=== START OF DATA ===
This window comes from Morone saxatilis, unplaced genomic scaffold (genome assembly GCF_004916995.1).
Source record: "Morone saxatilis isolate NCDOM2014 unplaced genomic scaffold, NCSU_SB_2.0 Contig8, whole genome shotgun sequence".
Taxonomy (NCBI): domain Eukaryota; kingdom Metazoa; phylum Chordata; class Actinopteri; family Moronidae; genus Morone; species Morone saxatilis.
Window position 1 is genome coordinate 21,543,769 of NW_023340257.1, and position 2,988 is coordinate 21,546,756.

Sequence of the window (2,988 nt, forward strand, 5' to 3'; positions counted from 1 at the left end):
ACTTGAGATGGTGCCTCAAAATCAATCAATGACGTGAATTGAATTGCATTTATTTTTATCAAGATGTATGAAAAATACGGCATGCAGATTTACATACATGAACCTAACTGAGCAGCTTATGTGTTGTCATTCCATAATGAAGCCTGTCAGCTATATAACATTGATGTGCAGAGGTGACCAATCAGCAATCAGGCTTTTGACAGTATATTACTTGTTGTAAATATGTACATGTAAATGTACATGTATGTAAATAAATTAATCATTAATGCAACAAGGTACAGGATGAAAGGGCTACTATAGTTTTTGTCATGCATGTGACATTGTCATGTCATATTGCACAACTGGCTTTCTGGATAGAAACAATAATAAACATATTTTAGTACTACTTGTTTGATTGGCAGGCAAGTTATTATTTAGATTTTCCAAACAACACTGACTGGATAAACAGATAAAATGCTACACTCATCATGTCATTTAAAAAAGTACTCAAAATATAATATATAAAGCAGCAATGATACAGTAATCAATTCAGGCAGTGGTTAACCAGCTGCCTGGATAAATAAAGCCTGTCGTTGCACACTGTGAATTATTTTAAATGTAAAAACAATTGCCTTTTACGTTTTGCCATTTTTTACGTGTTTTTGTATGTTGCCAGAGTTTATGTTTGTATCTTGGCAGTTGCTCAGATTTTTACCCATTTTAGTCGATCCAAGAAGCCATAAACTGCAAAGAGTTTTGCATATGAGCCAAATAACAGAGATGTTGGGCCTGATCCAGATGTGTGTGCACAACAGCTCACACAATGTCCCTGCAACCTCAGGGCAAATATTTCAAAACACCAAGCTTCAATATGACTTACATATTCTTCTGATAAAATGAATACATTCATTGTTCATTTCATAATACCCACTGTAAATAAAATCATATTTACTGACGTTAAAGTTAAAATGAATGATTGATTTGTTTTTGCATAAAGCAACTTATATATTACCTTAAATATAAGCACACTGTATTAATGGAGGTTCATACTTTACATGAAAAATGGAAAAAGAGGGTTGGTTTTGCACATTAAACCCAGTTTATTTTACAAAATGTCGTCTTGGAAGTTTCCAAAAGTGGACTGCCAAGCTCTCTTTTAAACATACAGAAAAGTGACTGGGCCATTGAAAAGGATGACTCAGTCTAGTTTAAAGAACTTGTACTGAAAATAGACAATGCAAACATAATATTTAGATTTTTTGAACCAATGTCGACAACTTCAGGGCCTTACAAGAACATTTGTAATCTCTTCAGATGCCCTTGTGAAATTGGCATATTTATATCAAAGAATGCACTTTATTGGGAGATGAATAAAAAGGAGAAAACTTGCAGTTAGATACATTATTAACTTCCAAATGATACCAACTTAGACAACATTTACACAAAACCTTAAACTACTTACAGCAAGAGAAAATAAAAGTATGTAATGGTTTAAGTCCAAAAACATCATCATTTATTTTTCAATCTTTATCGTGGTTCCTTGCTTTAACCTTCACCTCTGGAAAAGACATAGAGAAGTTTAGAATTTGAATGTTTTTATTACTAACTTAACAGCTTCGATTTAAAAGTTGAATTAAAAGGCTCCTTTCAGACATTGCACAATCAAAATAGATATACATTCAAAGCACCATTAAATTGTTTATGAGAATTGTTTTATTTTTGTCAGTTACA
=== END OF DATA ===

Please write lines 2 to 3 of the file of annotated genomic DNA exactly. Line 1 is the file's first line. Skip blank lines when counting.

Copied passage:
Source record: "Morone saxatilis isolate NCDOM2014 unplaced genomic scaffold, NCSU_SB_2.0 Contig8, whole genome shotgun sequence".
Taxonomy (NCBI): domain Eukaryota; kingdom Metazoa; phylum Chordata; class Actinopteri; family Moronidae; genus Morone; species Morone saxatilis.